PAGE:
Manufacturer's Suggested Retail Price (MSRP), also known as "sticker" price, is a recommended selling price that automakers give a new car that is above the invoice price paid by the dealer. It is a price that does not include any options that can be added to a particular car style. When shown as a range, the prices are starting MSRPs, without options, for multiple styles for that model.
This price range reflects the Kelley Blue Book Suggested Retail value for all trim levels, but not necessarily all available options.
The Kelley Blue Book Suggested Retail value represents the amount an auto dealer might ask for a specific vehicle; the actual sale price will vary. A vehicle's popularity, condition, warranty, color and local market conditions are factors involved in determining a final price. The retail value is not a trade-in or private party value.
The Suggested Retail value assumes that the vehicle has been fully reconditioned and has a clean title history. The Suggested Retail value also allows for advertising, sales commissions, insurance and other costs of doing business as a dealer. Most vehicles offered at this price have passed an inspection, and some may carry a warranty. Vehicle mileage is assumed to be normal or below normal.
Best Bets get above-average mpg, class-average or better reliability, class-average or better crash-test ratings, and our recommendation.
By Cars.com Staff
September 1, 2009
Vehicle Overview Built on a car-based platform shared with the Dodge Caliber, the Compass is one of two front-wheel-drive models from Jeep — the other being the compact Patriot. Both cars are examples of why so-called crossover vehicles are supplanting traditional truck-based SUVs. Trim levels include the Sport and better-equipped Limited.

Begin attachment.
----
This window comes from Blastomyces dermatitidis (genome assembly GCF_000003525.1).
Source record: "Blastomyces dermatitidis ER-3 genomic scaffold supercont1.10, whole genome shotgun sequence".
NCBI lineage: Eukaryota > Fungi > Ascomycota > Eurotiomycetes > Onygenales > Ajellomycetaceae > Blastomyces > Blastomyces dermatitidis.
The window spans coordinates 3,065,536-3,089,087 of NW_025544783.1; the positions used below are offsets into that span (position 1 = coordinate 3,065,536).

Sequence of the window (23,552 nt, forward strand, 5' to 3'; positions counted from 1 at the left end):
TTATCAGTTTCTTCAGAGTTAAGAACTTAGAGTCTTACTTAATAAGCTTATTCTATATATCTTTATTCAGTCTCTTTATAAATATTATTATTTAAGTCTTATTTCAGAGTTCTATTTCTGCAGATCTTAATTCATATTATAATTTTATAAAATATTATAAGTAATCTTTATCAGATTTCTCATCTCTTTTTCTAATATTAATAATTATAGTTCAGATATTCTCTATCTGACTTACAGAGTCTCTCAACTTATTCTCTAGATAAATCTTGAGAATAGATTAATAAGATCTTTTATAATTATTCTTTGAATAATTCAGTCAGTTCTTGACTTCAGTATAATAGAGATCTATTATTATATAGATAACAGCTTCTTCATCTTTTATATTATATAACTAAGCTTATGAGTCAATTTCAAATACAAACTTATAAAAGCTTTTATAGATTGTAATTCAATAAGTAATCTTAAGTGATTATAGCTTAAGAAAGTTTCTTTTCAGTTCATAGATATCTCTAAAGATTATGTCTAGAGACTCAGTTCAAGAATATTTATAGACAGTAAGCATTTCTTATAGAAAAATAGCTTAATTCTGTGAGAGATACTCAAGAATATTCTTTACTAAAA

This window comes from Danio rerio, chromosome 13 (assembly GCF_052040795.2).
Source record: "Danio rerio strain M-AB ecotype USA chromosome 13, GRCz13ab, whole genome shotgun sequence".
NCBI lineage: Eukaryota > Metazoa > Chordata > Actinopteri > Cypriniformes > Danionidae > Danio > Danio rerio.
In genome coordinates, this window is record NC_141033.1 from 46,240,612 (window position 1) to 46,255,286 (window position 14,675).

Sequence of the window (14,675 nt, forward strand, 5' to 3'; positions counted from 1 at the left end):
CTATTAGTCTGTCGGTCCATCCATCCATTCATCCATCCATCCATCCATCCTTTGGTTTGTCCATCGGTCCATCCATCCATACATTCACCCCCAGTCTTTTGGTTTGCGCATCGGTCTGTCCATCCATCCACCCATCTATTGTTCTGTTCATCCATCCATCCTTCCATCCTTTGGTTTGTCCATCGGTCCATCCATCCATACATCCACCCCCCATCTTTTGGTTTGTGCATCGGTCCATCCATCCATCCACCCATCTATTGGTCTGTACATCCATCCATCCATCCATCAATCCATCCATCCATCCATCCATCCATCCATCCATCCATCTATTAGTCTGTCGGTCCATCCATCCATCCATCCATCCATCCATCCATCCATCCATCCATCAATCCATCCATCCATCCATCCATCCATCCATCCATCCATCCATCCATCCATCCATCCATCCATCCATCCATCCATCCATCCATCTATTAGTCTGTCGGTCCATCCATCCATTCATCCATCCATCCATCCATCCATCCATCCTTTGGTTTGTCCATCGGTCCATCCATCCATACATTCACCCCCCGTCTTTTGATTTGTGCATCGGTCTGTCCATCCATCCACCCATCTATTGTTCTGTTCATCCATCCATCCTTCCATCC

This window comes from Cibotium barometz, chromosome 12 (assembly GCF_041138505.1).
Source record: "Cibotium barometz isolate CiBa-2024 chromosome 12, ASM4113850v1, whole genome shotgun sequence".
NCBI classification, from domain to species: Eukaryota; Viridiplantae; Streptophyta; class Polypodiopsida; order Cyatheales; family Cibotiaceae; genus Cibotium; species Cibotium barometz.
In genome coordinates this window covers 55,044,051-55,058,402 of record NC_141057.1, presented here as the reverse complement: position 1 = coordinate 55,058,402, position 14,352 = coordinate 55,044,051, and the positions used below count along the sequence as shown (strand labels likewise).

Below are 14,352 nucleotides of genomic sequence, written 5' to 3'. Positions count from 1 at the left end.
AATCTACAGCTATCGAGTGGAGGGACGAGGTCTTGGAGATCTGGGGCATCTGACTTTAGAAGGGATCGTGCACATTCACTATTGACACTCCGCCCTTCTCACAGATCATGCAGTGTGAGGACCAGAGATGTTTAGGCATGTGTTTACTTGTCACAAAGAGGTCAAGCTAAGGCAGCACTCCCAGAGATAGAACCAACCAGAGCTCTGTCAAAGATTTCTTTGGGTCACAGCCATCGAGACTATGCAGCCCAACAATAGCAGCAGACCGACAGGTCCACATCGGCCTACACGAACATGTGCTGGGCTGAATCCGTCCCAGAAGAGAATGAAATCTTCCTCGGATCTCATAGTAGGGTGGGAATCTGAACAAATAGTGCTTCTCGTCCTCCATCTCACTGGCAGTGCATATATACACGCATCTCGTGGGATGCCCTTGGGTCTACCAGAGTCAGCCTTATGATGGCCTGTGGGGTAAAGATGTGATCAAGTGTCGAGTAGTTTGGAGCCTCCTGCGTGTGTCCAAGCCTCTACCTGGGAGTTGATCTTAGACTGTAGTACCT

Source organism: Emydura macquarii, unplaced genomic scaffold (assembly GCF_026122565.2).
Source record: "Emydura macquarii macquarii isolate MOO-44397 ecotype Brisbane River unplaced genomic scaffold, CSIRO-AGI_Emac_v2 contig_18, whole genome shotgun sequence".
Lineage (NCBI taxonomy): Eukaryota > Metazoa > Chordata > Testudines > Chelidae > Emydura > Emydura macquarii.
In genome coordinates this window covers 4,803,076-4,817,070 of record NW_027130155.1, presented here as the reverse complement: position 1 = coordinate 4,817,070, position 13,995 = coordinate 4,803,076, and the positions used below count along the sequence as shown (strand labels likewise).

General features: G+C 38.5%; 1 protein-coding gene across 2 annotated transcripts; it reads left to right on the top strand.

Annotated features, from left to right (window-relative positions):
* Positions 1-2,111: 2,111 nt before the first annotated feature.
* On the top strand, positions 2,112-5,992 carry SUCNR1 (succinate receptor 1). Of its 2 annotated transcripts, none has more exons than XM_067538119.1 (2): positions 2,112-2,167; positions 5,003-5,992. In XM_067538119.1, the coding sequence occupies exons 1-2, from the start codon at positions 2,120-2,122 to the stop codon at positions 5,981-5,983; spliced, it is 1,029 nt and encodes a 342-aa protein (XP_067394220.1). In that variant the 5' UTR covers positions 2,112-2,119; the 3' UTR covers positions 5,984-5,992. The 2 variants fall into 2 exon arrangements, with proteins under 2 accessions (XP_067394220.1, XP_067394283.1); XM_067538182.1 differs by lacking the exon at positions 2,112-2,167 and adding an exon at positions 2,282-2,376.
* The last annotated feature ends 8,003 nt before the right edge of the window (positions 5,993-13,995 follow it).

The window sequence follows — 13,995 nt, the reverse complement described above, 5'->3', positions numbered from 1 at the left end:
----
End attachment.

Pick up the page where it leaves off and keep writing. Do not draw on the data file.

Jeep's compact, car-based Compass lacks the off-road chops its larger siblings boast, but it can tread lightly off the beaten path thanks to optional four-wheel drive. Compass competitors include the Honda Element and Ford Escape.
New for 2010 There are no significant changes for 2010.
Exterior The Compass looks like the child of an older Liberty model and the current Grand Cherokee. The doors have matching moldings that dress up a deliberate accent groove. Body-colored door handles are available, in addition to standard black handles.
Standard body-colored front and rear bumpers and grille
Standard fog lamps
Standard side roof rails
17-inch aluminum wheels (Sport)
18-inch aluminum wheels (Limited)
18-inch aluminum chrome-clad wheels (optional on Limited)
Optional bright overlays for bumpers
Interior For 2010, interior changes are minor, with the Compass gaining optional automatic climate control. The interior features a 60/40-split folding rear seat, plus an optional power driver's seat, optional fold-flat front passenger seat and optional power windows.
Standard air conditioning
Standard illuminated cupholders
Available cloth, stain-resistant cloth or leather upholstery
Optional hands-free communication system
Under the Hood The Compass and Patriot are Jeep's first models with four-wheel-independent suspensions. The brand's other SUVs retain a solid rear axle, which offers advantages in some off-road situations.
The Compass has floor and engine-compartment silencers and an exhaust resonator that Jeep says will provide a quieter ride. Suspension tuning on Sport models is designed to provide a smoother, more comfortable ride.
158-horsepower, 2.0-liter four-cylinder with 141 pounds-feet of torque
172-hp, 2.4-liter four-cylinder with 165 pounds-feet of torque
Five-speed manual or continuously variable automatic transmission
Front- or four-wheel drive
Optional remote start
Safety Safety features include:
Standard hill-start assistance with manual transmission
Standard side curtain airbags
Standard electronic stability system with electronic roll mitigation
Standard antilock braking system
Standard traction control
Standard Smart Key that immobilizes the engine in a theft attempt